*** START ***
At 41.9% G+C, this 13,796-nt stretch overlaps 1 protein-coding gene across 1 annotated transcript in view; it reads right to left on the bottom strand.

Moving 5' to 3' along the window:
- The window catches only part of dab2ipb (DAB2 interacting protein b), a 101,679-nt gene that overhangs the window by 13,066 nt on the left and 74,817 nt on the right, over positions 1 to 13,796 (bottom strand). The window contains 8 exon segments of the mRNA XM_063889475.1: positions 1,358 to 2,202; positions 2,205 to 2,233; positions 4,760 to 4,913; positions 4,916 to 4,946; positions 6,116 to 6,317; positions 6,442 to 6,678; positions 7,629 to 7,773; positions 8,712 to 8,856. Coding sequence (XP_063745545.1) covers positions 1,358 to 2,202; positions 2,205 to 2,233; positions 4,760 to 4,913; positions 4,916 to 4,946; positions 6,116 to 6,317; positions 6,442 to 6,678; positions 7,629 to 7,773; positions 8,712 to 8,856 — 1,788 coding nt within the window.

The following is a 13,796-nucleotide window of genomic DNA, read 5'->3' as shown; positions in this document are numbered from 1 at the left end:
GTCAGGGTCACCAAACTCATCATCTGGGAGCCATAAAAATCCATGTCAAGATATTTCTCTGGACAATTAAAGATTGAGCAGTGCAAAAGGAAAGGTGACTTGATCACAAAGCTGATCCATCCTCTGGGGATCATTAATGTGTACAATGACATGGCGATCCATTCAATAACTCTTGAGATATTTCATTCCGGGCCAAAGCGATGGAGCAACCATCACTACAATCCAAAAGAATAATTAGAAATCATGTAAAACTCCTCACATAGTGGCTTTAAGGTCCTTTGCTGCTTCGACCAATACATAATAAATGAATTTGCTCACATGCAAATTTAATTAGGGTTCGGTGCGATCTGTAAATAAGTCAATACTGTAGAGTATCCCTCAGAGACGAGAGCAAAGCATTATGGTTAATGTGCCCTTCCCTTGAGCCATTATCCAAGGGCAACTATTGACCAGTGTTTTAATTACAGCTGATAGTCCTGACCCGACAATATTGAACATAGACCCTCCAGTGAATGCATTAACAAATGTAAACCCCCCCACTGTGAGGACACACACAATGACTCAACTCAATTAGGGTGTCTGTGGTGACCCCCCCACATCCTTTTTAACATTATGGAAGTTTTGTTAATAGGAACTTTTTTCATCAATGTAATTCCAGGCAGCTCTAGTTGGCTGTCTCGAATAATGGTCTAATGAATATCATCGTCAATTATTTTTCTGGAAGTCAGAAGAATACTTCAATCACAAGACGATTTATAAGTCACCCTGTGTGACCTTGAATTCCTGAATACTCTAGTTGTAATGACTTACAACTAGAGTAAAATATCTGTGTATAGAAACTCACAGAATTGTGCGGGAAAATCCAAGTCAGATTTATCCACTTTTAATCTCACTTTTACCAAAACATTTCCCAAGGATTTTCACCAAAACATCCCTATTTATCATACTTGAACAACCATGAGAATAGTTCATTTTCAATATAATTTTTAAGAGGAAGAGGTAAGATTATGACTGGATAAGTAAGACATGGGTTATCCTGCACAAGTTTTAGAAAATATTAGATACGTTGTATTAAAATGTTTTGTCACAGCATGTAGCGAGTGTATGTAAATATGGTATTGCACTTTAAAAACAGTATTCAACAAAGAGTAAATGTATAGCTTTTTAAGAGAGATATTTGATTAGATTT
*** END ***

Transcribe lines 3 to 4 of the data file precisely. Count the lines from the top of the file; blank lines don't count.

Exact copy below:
- The window catches only part of dab2ipb (DAB2 interacting protein b), a 101,679-nt gene that overhangs the window by 13,066 nt on the left and 74,817 nt on the right, over positions 1 to 13,796 (bottom strand). The window contains 8 exon segments of the mRNA XM_063889475.1: positions 1,358 to 2,202; positions 2,205 to 2,233; positions 4,760 to 4,913; positions 4,916 to 4,946; positions 6,116 to 6,317; positions 6,442 to 6,678; positions 7,629 to 7,773; positions 8,712 to 8,856. Coding sequence (XP_063745545.1) covers positions 1,358 to 2,202; positions 2,205 to 2,233; positions 4,760 to 4,913; positions 4,916 to 4,946; positions 6,116 to 6,317; positions 6,442 to 6,678; positions 7,629 to 7,773; positions 8,712 to 8,856 — 1,788 coding nt within the window.

The following is a 13,796-nucleotide window of genomic DNA, read 5'->3' as shown; positions in this document are numbered from 1 at the left end: